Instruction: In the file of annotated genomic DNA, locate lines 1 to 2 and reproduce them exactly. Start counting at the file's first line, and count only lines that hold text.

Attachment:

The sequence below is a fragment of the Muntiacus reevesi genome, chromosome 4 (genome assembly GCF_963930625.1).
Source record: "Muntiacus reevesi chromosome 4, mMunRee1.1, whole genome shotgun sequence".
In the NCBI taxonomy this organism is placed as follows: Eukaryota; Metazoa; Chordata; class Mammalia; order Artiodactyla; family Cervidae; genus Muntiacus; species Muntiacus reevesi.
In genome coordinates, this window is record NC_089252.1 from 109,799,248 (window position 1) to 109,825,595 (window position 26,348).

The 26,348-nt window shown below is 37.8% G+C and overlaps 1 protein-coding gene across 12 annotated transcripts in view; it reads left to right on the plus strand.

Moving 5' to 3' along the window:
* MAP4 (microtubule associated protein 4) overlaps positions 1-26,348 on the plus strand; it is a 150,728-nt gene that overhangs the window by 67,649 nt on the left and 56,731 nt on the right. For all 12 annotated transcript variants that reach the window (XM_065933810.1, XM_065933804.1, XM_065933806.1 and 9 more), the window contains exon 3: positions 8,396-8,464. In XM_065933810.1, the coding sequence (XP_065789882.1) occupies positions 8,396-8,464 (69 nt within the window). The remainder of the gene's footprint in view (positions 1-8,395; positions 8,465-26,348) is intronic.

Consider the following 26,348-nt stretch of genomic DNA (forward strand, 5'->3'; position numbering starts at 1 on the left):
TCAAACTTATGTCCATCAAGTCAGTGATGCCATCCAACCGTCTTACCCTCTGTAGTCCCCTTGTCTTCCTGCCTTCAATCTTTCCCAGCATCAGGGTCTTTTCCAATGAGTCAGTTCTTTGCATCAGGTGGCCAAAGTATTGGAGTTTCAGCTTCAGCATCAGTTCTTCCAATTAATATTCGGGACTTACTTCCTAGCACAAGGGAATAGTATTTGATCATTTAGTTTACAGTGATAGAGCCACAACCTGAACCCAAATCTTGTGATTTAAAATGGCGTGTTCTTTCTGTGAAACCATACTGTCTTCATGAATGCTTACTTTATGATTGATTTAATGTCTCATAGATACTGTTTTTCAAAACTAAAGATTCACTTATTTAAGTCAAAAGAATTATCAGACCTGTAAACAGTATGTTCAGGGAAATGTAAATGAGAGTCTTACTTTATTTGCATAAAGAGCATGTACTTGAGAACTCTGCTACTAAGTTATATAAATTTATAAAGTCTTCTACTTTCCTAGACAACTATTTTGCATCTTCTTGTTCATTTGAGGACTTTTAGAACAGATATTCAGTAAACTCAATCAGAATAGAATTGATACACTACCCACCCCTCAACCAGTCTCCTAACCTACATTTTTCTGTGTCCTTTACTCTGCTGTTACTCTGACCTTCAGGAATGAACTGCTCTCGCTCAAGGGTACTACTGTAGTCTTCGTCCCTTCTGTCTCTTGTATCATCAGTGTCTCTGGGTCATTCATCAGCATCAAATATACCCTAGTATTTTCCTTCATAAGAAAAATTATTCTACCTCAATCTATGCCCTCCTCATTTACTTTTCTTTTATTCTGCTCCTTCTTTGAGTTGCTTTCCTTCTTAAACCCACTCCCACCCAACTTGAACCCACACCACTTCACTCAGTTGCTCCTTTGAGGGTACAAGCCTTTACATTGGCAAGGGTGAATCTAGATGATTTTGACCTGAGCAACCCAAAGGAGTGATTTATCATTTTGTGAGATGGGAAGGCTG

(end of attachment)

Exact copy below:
The sequence below is a fragment of the Muntiacus reevesi genome, chromosome 4 (genome assembly GCF_963930625.1).
Source record: "Muntiacus reevesi chromosome 4, mMunRee1.1, whole genome shotgun sequence".